Disabled person sign and gavel. Accessibility law concept.
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New York state officials have found probable cause that two assisted living operators discriminated against people with disabilities who use wheelchairs, setting up a potential court case.

The New York State Division of Human Rights concluded that Brooklyn Boulevard ALP, a 184-unit assisted living community in Brooklyn, and Boulevard ALP Queens, a 239-unit assisted living community in Flushing, were involved in housing discrimination, particularly targeting wheelchair users. 

The case stems from a 2022 Fair Housing Justice Center investigation, which found discriminatory statements on the facilities’ websites claiming they did not accept residents who “chronically” used wheelchairs. The FHJC complaint named Brooklyn Boulevard ALP LLC and Queens Boulevard ALP LLC, along with facility owners Louisiana Purchase LLC and Boulevard ALP Associates LLC.

FHJC Executive Director / General Counsel Elizabeth Grossman said the facts in this case are clear.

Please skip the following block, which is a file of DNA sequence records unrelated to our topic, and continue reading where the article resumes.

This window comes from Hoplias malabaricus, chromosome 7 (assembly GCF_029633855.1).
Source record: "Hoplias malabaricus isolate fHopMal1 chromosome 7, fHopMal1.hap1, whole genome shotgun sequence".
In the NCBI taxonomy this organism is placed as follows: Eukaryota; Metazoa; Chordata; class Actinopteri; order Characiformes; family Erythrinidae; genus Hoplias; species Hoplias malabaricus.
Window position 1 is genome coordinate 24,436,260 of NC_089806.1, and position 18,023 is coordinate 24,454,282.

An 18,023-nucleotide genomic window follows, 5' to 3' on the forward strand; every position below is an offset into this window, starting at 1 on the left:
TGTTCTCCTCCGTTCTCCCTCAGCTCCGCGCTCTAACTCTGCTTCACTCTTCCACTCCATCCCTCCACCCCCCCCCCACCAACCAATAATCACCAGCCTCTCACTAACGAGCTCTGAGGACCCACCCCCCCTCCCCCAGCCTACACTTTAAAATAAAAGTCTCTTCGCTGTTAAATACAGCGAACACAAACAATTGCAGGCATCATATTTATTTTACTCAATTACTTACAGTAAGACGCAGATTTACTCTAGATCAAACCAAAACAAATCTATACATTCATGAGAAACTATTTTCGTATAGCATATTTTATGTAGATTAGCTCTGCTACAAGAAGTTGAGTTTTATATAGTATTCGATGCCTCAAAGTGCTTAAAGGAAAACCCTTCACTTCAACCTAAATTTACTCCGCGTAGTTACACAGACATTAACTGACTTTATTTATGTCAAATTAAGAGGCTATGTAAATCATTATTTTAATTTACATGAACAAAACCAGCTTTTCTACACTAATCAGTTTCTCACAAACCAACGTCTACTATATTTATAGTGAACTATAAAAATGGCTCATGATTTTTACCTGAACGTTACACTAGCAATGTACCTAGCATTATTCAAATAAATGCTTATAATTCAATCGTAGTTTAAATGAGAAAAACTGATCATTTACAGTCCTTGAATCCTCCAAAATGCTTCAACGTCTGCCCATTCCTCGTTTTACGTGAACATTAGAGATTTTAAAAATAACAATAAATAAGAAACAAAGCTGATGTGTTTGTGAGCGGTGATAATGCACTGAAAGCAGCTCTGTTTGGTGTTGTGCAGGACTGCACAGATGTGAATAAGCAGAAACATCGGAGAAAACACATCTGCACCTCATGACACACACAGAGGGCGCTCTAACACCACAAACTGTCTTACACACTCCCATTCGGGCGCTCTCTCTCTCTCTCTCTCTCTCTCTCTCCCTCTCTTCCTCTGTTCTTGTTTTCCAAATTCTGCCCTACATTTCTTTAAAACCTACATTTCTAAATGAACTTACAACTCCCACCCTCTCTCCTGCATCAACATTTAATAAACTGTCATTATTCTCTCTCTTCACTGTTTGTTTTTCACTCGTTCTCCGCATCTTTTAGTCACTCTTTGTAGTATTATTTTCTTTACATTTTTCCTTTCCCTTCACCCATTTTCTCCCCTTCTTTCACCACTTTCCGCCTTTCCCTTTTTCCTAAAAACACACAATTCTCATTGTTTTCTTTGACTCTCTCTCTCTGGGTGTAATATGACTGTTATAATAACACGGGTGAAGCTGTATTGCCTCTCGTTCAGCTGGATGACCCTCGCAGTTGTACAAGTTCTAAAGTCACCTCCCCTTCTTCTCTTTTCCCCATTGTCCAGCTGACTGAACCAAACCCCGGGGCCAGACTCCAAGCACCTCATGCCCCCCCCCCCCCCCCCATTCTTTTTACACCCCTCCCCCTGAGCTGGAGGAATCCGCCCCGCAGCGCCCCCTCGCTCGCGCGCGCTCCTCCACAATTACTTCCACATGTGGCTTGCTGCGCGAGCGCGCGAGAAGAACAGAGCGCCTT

“Boulevard ALP is a huge housing provider who refused to rent to people with disabilities who use wheelchairs; they clearly stated this policy in their advertising; and they refused to make reasonable accommodations in their rules and policies for wheelchair users,” Grossman said. 

The case will either proceed at the Division of Human Rights or through court action.

The finding comes after the New York Department of Health last year announced changes to its assisted living regulations, prompted by a 2018 lawsuit brought by the Fair Housing Justice Center and two individuals against the state health department over alleged discrimination against wheelchair users.

The suit claimed that the state health department promoted disability discrimination through its regulations and policies. Adult homes were allowed to ban wheelchair users, and the state health department regulations said that assisted living operators “should not accept nor retain any person who … is ‘chronically chairfast,’” according to the complaint. 

The news rules mandate individual assessments for wheelchair users and require operators to consider requests for reasonable accommodations, prohibiting blanket bans based on mobility impairments.